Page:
This blog is written weekly by Dock David Treece, a registered investment advisor with Treece Investment Advisory Corp. It is meant to share insight of investment professionals, including Dock David and his father, Dock, and brother, Ben, with the public at large. The hope is that the knowledge shared will help individuals to better navigate the investment world.

Monday, March 15, 2010

Dollars & Cents: Frying up a Nest Egg

Everyone wants to be rich, but few are willing to learn how and do what it takes. Instead, many people who had every opportunity to accumulate a great deal of wealth, are agonizing over retirement or struggling to make ends meet.

Before we discuss some very simple tips that will put readers on the road to riches, consider the following: How much money will pass through your hands in your lifetime?

The best way for a person to approach their finances is like a corporation. Any good company keeps track of every single cent coming in or going out. Readers should do the same, and one of the best tools for doing so is by keeping a ledger.

A ledger, despite the intimidating name, is really relatively simple. Readers can use software applications like Quicken, or just keep everything on paper (this should sound familiar to anyone who’s seen “The Untouchables”).

When constructing a ledger, there are three important things to note: who was on the other side of a transaction (who you paid or who paid you), what you were paying for, and how much money changed hands.

On a piece of paper, each time you make or spend any money, you want to note all of these things on a single line (putting the date of each transaction is also helpful), along with a balance running along the right side, which should tell you how much money you have at any point in time.

Once you keep track of your money, where it’s coming from and where it’s going, it’s a great idea to occasionally study your expenses to see where you’re spending most of your money. Look for areas where your spending might be excessive.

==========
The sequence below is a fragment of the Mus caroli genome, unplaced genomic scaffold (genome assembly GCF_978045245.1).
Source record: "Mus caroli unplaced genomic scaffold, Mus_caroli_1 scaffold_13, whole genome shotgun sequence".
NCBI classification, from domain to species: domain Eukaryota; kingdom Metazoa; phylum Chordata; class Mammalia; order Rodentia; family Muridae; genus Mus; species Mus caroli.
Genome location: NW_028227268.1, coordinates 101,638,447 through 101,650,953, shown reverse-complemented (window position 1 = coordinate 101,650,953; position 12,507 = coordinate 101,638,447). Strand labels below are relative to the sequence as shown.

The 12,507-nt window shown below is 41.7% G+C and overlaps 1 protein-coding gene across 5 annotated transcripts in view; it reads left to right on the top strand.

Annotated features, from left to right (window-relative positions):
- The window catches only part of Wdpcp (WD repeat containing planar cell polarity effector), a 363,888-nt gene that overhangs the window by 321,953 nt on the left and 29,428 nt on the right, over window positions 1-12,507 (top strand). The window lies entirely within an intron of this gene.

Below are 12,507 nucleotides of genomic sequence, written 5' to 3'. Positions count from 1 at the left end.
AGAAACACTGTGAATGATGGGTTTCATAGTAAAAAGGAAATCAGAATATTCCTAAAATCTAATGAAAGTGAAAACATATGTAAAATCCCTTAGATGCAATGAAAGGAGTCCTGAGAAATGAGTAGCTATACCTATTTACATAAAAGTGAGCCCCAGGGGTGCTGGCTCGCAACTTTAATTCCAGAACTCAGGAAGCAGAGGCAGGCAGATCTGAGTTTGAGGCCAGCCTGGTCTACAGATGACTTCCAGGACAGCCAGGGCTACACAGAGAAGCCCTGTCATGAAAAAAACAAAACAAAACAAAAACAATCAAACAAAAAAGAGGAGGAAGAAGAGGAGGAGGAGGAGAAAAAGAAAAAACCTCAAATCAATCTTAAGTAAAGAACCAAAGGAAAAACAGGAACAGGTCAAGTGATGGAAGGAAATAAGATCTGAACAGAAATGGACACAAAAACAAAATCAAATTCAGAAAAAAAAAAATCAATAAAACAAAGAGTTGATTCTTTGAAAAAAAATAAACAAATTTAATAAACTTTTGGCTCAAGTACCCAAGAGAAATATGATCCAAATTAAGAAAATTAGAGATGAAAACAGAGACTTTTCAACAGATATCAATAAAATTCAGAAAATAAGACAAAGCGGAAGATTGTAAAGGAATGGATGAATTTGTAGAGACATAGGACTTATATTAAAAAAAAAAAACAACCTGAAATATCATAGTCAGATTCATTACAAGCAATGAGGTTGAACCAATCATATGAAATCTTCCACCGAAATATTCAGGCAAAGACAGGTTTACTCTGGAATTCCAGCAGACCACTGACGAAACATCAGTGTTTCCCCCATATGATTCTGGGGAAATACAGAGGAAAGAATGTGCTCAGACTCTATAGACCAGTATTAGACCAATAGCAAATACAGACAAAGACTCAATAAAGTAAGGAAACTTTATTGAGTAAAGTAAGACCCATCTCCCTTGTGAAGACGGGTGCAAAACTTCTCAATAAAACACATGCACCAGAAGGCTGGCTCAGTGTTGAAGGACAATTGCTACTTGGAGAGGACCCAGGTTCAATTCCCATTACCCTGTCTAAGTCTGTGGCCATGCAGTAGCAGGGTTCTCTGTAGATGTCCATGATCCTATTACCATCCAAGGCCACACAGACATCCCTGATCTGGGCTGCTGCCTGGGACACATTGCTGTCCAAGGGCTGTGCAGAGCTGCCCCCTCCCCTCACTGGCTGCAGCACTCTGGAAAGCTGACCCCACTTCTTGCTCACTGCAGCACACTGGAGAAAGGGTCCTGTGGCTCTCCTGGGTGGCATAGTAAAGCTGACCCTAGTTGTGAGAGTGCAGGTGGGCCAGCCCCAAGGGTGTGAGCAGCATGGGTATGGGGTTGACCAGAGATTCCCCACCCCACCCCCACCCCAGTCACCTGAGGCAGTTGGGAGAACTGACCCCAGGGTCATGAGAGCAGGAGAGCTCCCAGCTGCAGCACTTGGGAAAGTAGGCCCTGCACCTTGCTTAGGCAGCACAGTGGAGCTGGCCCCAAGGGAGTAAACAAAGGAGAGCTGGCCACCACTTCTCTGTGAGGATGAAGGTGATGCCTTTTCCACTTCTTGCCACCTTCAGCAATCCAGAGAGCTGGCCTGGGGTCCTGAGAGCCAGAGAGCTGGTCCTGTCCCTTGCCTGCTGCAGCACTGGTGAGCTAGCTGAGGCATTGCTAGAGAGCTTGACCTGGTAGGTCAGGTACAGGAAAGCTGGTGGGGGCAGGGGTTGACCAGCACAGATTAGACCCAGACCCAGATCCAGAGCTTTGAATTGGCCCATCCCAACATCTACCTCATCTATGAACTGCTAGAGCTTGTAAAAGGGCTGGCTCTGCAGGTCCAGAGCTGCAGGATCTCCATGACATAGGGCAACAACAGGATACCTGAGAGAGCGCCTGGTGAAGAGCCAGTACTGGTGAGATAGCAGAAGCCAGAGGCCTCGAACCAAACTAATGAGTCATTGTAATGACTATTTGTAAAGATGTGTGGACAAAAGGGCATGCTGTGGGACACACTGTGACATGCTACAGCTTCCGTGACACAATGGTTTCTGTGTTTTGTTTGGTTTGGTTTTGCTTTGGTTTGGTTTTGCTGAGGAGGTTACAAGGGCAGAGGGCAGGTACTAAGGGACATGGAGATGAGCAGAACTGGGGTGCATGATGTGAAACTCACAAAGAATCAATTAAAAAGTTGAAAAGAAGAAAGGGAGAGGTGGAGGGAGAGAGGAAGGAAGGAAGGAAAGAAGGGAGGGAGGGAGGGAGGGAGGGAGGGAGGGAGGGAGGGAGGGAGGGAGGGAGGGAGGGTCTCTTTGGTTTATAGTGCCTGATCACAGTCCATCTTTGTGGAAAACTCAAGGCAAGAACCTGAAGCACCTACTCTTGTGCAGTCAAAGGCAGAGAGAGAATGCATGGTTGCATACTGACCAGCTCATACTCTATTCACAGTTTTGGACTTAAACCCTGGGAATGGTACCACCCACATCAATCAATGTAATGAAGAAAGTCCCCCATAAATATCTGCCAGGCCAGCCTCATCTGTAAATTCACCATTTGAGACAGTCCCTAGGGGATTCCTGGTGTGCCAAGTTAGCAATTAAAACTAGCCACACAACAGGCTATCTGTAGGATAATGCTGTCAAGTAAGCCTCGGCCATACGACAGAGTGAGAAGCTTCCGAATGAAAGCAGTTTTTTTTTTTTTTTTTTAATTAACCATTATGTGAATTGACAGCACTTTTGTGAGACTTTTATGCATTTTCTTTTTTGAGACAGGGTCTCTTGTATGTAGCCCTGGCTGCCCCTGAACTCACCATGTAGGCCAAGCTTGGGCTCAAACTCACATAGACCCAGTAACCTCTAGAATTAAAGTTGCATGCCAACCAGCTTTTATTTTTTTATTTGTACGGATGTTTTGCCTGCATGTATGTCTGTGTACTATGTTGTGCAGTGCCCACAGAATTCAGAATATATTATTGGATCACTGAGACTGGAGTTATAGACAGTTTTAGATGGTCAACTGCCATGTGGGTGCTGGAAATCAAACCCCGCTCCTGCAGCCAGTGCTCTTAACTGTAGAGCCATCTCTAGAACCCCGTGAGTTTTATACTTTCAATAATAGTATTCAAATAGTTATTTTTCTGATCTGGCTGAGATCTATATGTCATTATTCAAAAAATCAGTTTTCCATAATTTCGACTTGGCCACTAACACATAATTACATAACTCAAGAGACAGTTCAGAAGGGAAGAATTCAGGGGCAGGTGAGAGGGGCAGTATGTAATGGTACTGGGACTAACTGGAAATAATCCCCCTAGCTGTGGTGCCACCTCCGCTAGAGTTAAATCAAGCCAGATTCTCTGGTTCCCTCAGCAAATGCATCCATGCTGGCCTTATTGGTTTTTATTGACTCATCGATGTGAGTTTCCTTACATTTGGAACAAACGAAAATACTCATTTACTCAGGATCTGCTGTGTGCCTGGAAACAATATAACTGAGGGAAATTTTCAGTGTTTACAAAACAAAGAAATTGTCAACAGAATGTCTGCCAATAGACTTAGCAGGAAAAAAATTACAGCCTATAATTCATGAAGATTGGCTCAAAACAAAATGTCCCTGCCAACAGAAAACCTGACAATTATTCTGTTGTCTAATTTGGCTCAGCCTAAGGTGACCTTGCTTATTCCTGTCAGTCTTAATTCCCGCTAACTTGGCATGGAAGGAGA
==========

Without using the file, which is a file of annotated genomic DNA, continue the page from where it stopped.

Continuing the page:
One big area to watch is entertainment, which is often full of small costs – a drink out here, a movie there – that add up very quickly. Also, be very conscious of how you use credit cards. For normal everyday purchases (dry cleaning or meals out), don’t put charges on your card that you can’t pay off at the end of the month. If you have big purchases, like new car tires, understand how much you’re going to be charged in interest and work religiously to get your balances paid off as quickly as possible.

The next step is to create a monthly budget, complete with anticipated outlays in different areas, from car insurance to groceries; but keep it within your means. One thing you will find is that after you’ve kept track of your cash flow for awhile, a budget can be extended into the future by forecasting future expenses. For example, if you know that you have big expense coming up next month, you can budget for it now rather than having to scramble to come up with cash later on.

It’s important that, once you get a grasp on your spending and where all your money is going to start setting goals for yourself to retain a certain amount of your income for savings every week or month. If this requires cutting back on spending in some area, consider it. More likely than not, it just requires being more conscious of spending.

Just as important, when you save some money, do yourself a favor and put it away someplace where you won’t be tempted to spend it, like a savings account that you refuse to let yourself dip into.

Remember the old saying, “out of sight, out of mind.”

Once you build up a good amount of money, start talking to people who can help you manage it so that it can grow even faster with interest. There are different types of people to fill this job, from, but you should take time in choosing one, the same way you would pick a doctor. Though advisers often have different requirements for minimum investments, some will work with as little as $10,000.

Going back to the question posed at the beginning of this article, if you make $50,000 per year, that’s about $37,500 per year after taxes. Working for 30 years at that salary means that, during the course of your working life, more than a million dollars will pass through your hands ($1.125 million). The challenge is not how to make more money (though that can certainly help), but how to keep as much as possible from slipping through your fingers.

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